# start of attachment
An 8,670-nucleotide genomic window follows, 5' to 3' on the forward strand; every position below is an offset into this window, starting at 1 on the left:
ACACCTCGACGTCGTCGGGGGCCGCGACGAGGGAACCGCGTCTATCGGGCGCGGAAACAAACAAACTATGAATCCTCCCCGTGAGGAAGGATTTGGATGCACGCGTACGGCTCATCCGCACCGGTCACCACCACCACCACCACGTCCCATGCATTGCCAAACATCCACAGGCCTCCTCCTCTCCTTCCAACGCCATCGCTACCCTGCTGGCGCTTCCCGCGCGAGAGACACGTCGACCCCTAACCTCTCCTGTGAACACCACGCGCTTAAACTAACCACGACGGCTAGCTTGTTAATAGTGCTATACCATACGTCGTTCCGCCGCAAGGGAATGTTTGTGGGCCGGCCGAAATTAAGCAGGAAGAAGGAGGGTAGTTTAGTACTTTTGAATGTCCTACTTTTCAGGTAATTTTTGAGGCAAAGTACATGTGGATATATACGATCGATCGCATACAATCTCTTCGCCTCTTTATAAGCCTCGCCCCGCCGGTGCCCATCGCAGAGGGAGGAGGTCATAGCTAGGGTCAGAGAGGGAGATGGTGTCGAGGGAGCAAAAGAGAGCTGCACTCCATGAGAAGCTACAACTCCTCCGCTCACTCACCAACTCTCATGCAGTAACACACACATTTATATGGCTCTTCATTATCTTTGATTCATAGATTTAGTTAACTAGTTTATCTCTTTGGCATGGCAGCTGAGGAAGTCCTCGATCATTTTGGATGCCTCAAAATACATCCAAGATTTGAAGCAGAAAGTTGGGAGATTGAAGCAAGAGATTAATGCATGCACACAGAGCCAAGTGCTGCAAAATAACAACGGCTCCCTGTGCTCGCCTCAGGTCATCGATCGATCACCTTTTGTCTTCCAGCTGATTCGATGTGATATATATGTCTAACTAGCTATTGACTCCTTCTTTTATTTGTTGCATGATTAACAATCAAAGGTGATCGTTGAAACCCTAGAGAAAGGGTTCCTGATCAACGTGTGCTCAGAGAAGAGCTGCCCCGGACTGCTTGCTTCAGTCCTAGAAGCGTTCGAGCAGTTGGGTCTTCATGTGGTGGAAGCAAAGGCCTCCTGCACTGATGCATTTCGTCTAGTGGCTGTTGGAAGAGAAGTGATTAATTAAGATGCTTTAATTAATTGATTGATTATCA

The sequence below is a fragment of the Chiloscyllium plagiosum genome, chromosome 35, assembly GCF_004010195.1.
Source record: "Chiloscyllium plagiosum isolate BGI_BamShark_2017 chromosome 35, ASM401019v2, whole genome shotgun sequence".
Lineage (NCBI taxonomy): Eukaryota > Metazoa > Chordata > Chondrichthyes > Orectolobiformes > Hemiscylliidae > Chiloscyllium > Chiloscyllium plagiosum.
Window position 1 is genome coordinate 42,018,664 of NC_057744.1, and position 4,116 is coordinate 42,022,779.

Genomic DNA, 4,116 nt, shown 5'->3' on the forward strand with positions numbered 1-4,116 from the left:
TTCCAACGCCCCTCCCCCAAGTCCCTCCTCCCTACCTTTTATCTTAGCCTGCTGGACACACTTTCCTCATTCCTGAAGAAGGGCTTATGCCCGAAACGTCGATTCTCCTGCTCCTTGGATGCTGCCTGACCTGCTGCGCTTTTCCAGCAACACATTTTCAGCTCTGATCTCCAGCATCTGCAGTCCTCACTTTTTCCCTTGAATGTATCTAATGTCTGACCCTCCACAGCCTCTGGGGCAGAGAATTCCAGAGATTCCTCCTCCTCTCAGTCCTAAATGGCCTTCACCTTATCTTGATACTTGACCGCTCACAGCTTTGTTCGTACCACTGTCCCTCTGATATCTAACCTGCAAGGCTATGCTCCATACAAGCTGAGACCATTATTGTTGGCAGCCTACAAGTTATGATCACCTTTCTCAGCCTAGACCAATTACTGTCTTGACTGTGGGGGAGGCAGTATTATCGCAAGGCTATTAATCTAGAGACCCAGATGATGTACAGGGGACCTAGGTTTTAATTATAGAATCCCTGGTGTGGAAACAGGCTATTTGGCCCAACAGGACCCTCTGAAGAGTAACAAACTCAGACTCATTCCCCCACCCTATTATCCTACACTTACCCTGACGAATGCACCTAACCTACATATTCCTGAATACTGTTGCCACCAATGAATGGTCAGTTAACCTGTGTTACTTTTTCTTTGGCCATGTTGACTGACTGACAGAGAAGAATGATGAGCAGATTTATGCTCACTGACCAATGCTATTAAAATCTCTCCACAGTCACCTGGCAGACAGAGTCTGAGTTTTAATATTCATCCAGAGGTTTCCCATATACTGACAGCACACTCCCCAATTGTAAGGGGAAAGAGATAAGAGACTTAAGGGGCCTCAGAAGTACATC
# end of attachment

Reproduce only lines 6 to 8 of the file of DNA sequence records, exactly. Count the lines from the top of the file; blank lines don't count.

Window position 1 is genome coordinate 42,018,664 of NC_057744.1, and position 4,116 is coordinate 42,022,779.

Genomic DNA, 4,116 nt, shown 5'->3' on the forward strand with positions numbered 1-4,116 from the left:
TTCCAACGCCCCTCCCCCAAGTCCCTCCTCCCTACCTTTTATCTTAGCCTGCTGGACACACTTTCCTCATTCCTGAAGAAGGGCTTATGCCCGAAACGTCGATTCTCCTGCTCCTTGGATGCTGCCTGACCTGCTGCGCTTTTCCAGCAACACATTTTCAGCTCTGATCTCCAGCATCTGCAGTCCTCACTTTTTCCCTTGAATGTATCTAATGTCTGACCCTCCACAGCCTCTGGGGCAGAGAATTCCAGAGATTCCTCCTCCTCTCAGTCCTAAATGGCCTTCACCTTATCTTGATACTTGACCGCTCACAGCTTTGTTCGTACCACTGTCCCTCTGATATCTAACCTGCAAGGCTATGCTCCATACAAGCTGAGACCATTATTGTTGGCAGCCTACAAGTTATGATCACCTTTCTCAGCCTAGACCAATTACTGTCTTGACTGTGGGGGAGGCAGTATTATCGCAAGGCTATTAATCTAGAGACCCAGATGATGTACAGGGGACCTAGGTTTTAATTATAGAATCCCTGGTGTGGAAACAGGCTATTTGGCCCAACAGGACCCTCTGAAGAGTAACAAACTCAGACTCATTCCCCCACCCTATTATCCTACACTTACCCTGACGAATGCACCTAACCTACATATTCCTGAATACTGTTGCCACCAATGAATGGTCAGTTAACCTGTGTTACTTTTTCTTTGGCCATGTTGACTGACTGACAGAGAAGAATGATGAGCAGATTTATGCTCACTGACCAATGCTATTAAAATCTCTCCACAGTCACCTGGCAGACAGAGTCTGAGTTTTAATATTCATCCAGAGGTTTCCCATATACTGACAGCACACTCCCCAATTGTAAGGGGAAAGAGATAAGAGACTTAAGGGGCCTCAGAAGTACATC